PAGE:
Hierarchy in the Forest
by Christopher Boehm (1999)
Boehm has a relatively simple hypothesis: environmental circumstances pressured early hominids to evolve altruistically despite strong genetic pressure toward selfishness. His arguments are mostly convincing, and his knowledge of anthropology expansive enough to support any claims of expertise.
The packaging of this argument, however, leaves much to be desired. Boehm apparently feels the need to cover entirely too much ground in the effort to support his case, leaving the book feeling long, plodding, disorganized and convoluted. He also gets into trouble in the later goings with conspicuously thin hypothesizing while attempting to shore up any holes in his theory.
Chapter 7, “Ancestral Politics,” is probably the most egregious chapter on the whole. Here he claims, for example, that the hominid’s Common Ancestor had the potential to revolt against tyrannical leadership, but bases the claim solely on one documented instance among captive Chimpanzees. Another example of shoddy hypothesizing is evident in the “Pleiotropic Support” and “Warfare” hypotheses at the end of Chapter 9, the explanations of which more resemble throwing darts at a wall to any sort of scientific rigor.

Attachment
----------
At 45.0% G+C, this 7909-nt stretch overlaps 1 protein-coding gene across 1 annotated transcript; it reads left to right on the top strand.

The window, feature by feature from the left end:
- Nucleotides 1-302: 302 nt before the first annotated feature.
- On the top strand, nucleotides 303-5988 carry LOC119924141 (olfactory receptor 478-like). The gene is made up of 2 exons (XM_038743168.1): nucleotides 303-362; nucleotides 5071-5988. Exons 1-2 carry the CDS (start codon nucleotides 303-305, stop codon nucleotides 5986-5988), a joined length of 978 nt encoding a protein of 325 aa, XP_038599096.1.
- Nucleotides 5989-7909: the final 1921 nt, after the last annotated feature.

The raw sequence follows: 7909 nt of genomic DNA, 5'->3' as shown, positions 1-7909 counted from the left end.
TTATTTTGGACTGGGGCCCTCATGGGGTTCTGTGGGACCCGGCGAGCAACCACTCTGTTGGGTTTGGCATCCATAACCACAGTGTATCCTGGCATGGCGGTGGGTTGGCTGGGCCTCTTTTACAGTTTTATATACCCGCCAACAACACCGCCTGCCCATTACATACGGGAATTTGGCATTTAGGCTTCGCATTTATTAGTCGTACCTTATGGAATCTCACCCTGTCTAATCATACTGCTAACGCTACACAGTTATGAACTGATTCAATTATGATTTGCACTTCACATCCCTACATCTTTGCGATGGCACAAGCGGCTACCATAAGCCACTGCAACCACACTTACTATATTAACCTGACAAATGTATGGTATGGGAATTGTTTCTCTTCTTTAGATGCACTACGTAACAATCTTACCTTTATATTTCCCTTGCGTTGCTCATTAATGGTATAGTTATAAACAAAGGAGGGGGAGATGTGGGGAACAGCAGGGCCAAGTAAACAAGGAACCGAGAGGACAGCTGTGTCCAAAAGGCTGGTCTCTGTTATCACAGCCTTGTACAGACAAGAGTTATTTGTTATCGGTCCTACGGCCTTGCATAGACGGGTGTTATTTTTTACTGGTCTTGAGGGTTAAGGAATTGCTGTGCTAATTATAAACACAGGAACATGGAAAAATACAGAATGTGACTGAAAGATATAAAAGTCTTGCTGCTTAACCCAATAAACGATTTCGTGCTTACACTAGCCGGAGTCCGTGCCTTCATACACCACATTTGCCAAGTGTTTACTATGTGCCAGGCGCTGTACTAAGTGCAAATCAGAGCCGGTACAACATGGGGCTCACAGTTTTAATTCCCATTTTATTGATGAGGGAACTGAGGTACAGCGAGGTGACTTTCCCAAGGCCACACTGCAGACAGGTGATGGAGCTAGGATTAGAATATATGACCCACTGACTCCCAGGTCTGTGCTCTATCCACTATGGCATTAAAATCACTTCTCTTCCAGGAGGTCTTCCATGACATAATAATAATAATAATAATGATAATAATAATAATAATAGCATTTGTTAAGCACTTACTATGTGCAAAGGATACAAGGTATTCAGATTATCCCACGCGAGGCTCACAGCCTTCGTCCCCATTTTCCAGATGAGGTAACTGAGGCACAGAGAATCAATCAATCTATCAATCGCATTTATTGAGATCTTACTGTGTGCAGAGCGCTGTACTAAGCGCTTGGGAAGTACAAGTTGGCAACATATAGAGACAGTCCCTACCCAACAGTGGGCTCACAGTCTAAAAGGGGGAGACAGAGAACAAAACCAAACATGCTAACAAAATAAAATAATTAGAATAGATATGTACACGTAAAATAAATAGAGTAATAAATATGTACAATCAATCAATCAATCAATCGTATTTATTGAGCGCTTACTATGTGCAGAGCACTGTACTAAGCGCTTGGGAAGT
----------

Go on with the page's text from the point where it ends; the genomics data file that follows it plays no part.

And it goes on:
Much of the book’s value lies in the 1st half, where Boehm provides fascinating anthropological and primatological studies. He makes a decent argument for how weapons could have revolutionized political and social organization (Ch. 8), and gives countless examples of tribal prohibitions against selfishness. The most interesting points for me were his explanations of how tribes keep potential upstarts in check via an escalating spectrum of social sanctions. The tension between this reality and our alleged genetic selfishness, which do not theoretically allow for such communal actions, is the central conflict of the book.
I would recommend this book only to avid amateur anthropologists, because it becomes unfortunately dry and droning as it goes on. I also believe that political theorists, evolutionary psychologists or philosophers could get some value out of it, but that they can probably stop after Chapter 6 (p. 148) and not miss anything at all.